DuPage County Parenting Plan LawyerAsk most parents of young children who have gotten divorced whether they truly accomplished the goal of getting out of each other’s lives, and the answer will typically be a resounding “No.” This is because parents of young children have to continue to raise their children together until the youngest child reaches 18 or graduates high school (and possibly even after that, if a child is disabled or parents are responsible for paying for the child’s college). 

Fortunately, there are strategies to help even those parents who struggle to get along and co-parent successfully after divorce. If you are getting divorced or are considering getting divorced and you want help from an attorney who has specific experience in Illinois high-conflict divorce situations, read on and then contact someone from our team. 

Start Setting Boundaries Now

Generally speaking, parents in high-conflict relationships benefit from rigid arrangements with as little communication as possible. This means setting clear boundaries and expectations, starting with the period immediately following filing for divorce. Experts recommend communicating with your spouse only through your lawyer whenever possible, and, when interpersonal communication is strictly necessary, only doing so in writing. This can include emails or text messages, but they should be easy to find and use as evidence if necessary. You may even want to set up a specific email address for issues related to the divorce and the kids.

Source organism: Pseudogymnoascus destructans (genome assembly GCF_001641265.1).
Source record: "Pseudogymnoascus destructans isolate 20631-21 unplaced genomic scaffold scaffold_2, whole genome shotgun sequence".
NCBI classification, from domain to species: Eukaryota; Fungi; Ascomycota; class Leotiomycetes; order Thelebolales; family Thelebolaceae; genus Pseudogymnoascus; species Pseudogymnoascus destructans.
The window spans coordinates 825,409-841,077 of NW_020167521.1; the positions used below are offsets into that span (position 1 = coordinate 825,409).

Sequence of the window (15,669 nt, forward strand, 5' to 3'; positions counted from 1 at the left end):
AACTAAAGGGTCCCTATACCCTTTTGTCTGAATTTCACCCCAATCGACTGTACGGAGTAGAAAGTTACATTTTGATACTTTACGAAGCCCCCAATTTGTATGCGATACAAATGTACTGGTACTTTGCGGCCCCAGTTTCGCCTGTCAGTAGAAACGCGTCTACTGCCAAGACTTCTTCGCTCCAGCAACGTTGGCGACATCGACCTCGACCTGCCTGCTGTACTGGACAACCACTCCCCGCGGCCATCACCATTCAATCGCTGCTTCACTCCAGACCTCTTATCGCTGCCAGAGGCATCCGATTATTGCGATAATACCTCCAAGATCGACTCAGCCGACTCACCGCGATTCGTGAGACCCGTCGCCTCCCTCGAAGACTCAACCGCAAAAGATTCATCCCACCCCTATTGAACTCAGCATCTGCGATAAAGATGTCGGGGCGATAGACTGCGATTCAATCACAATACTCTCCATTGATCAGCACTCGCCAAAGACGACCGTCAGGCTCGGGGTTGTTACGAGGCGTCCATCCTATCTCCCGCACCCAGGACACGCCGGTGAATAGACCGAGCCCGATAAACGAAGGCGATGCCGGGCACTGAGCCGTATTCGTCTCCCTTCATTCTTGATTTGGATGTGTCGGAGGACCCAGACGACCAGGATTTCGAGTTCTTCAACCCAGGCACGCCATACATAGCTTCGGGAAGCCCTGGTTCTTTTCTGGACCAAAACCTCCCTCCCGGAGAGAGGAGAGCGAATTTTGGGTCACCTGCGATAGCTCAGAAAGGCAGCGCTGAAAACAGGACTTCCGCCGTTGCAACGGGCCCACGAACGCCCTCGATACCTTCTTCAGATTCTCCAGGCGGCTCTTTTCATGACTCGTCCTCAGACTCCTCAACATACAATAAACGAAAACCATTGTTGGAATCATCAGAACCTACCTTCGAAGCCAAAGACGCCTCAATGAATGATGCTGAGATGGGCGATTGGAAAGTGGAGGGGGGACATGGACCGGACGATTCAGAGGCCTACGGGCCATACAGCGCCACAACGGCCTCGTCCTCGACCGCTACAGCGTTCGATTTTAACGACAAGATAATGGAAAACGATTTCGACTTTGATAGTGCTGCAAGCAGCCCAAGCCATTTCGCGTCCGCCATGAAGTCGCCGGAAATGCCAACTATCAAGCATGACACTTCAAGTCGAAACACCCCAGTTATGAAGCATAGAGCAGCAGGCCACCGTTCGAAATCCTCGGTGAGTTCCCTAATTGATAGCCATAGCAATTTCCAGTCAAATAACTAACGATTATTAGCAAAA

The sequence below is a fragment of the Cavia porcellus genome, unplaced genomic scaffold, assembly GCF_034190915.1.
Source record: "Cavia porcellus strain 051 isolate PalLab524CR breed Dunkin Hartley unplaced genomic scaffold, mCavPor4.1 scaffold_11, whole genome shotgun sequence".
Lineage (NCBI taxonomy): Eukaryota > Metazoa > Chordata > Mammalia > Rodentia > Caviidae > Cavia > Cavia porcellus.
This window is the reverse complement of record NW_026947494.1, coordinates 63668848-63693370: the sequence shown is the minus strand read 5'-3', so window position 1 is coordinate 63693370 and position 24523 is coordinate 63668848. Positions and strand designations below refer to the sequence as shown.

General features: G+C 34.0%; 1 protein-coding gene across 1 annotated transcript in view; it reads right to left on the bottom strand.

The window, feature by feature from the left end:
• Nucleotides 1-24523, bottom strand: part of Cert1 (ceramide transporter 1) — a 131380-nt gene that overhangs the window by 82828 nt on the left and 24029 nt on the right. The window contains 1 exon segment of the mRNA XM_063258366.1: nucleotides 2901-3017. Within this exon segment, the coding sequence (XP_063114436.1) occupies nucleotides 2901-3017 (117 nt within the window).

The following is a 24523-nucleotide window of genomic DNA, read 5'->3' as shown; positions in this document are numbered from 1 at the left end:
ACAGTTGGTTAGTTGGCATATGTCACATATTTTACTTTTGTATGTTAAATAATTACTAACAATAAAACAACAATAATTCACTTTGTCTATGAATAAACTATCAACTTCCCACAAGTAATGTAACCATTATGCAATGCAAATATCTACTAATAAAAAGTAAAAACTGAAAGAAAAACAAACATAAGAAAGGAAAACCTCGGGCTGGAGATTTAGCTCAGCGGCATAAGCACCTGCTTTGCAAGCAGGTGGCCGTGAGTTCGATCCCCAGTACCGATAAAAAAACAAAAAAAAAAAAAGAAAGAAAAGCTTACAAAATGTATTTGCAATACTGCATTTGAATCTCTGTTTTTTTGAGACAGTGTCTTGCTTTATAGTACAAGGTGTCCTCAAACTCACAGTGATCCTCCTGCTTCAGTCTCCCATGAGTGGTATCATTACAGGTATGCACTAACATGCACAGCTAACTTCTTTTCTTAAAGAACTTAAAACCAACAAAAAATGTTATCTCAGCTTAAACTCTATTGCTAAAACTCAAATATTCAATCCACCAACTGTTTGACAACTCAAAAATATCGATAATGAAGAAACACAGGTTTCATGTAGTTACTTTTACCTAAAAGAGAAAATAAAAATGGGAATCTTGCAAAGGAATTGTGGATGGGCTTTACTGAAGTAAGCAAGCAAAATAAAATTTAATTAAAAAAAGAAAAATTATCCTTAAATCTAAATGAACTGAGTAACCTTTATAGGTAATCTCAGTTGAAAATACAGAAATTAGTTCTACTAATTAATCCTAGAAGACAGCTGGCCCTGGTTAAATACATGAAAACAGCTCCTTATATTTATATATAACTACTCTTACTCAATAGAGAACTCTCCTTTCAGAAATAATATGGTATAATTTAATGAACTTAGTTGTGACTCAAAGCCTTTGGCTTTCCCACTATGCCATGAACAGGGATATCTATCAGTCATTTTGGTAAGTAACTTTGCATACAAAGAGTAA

Parallel Parenting

One strategy that many high-conflict parents find helpful is called “parallel parenting.” This is essentially a strategy that removes parents from contact with each other as much as possible. The children’s schedules are clearly defined and each parent’s responsibilities are clearly delineated. Parents generally do not attend the same sporting, academic, or other extracurricular events. They do not communicate between episodes of parenting time unless absolutely necessary, and even then, communication is only in writing. Experts also say to never involve the children in your conflict with your spouse or to ask children to transmit messages between parents. 

This does not allow for much flexibility, but that is the intent. When parents do not get along well, every minor change in scheduling becomes an opportunity for conflict. Describing these expectations in the court-ordered parenting plan makes it easy for parents to follow the rules and to seek redress if either parent stops following the parenting plan. 

Schedule a Confidential Consultation with a Wheaton, IL Divorce Lawyer

At The Stogsdill Law Firm, P.C., we know that divorce can get ugly. No matter the conditions of your divorce, our priority is to provide outstanding legal representation and help you find arrangements that allow you to co-parent as peacefully as possible while getting on with life after divorce. For help with your case, schedule a comprehensive consultation with our experienced team of DuPage County divorce attorneys today by calling 630-462-9500. 




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